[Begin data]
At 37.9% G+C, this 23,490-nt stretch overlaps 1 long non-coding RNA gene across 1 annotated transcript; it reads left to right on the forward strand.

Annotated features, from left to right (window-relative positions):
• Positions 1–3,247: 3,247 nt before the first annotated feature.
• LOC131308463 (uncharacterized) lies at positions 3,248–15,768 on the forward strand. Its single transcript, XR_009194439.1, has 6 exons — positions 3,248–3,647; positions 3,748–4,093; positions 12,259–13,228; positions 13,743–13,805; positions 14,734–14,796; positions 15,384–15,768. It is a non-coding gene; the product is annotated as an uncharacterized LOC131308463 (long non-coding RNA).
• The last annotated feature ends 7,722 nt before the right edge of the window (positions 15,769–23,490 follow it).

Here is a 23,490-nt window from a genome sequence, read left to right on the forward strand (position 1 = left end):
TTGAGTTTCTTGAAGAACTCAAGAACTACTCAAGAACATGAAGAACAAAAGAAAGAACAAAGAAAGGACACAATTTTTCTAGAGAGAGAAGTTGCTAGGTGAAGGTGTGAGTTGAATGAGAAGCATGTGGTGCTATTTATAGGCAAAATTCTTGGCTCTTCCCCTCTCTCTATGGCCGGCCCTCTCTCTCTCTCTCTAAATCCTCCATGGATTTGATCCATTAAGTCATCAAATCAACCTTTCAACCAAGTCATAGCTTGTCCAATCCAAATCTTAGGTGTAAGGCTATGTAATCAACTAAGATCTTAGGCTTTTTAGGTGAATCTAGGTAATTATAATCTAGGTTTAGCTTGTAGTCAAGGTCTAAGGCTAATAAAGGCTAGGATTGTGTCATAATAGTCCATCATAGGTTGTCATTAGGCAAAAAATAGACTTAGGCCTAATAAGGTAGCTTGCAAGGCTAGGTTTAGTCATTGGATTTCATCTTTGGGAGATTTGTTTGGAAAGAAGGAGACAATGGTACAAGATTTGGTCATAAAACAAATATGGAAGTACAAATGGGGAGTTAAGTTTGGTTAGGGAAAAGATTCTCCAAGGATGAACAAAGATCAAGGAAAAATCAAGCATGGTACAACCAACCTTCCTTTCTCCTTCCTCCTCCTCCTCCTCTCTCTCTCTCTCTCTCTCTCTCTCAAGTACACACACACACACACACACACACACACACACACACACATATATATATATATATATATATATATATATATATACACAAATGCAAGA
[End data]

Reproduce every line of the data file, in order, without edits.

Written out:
At 37.9% G+C, this 23,490-nt stretch overlaps 1 long non-coding RNA gene across 1 annotated transcript; it reads left to right on the forward strand.

Annotated features, from left to right (window-relative positions):
• Positions 1–3,247: 3,247 nt before the first annotated feature.
• LOC131308463 (uncharacterized) lies at positions 3,248–15,768 on the forward strand. Its single transcript, XR_009194439.1, has 6 exons — positions 3,248–3,647; positions 3,748–4,093; positions 12,259–13,228; positions 13,743–13,805; positions 14,734–14,796; positions 15,384–15,768. It is a non-coding gene; the product is annotated as an uncharacterized LOC131308463 (long non-coding RNA).
• The last annotated feature ends 7,722 nt before the right edge of the window (positions 15,769–23,490 follow it).

Here is a 23,490-nt window from a genome sequence, read left to right on the forward strand (position 1 = left end):
TTGAGTTTCTTGAAGAACTCAAGAACTACTCAAGAACATGAAGAACAAAAGAAAGAACAAAGAAAGGACACAATTTTTCTAGAGAGAGAAGTTGCTAGGTGAAGGTGTGAGTTGAATGAGAAGCATGTGGTGCTATTTATAGGCAAAATTCTTGGCTCTTCCCCTCTCTCTATGGCCGGCCCTCTCTCTCTCTCTCTAAATCCTCCATGGATTTGATCCATTAAGTCATCAAATCAACCTTTCAACCAAGTCATAGCTTGTCCAATCCAAATCTTAGGTGTAAGGCTATGTAATCAACTAAGATCTTAGGCTTTTTAGGTGAATCTAGGTAATTATAATCTAGGTTTAGCTTGTAGTCAAGGTCTAAGGCTAATAAAGGCTAGGATTGTGTCATAATAGTCCATCATAGGTTGTCATTAGGCAAAAAATAGACTTAGGCCTAATAAGGTAGCTTGCAAGGCTAGGTTTAGTCATTGGATTTCATCTTTGGGAGATTTGTTTGGAAAGAAGGAGACAATGGTACAAGATTTGGTCATAAAACAAATATGGAAGTACAAATGGGGAGTTAAGTTTGGTTAGGGAAAAGATTCTCCAAGGATGAACAAAGATCAAGGAAAAATCAAGCATGGTACAACCAACCTTCCTTTCTCCTTCCTCCTCCTCCTCCTCTCTCTCTCTCTCTCTCTCTCTCTCAAGTACACACACACACACACACACACACACACACACACACACATATATATATATATATATATATATATATATATATACACAAATGCAAGA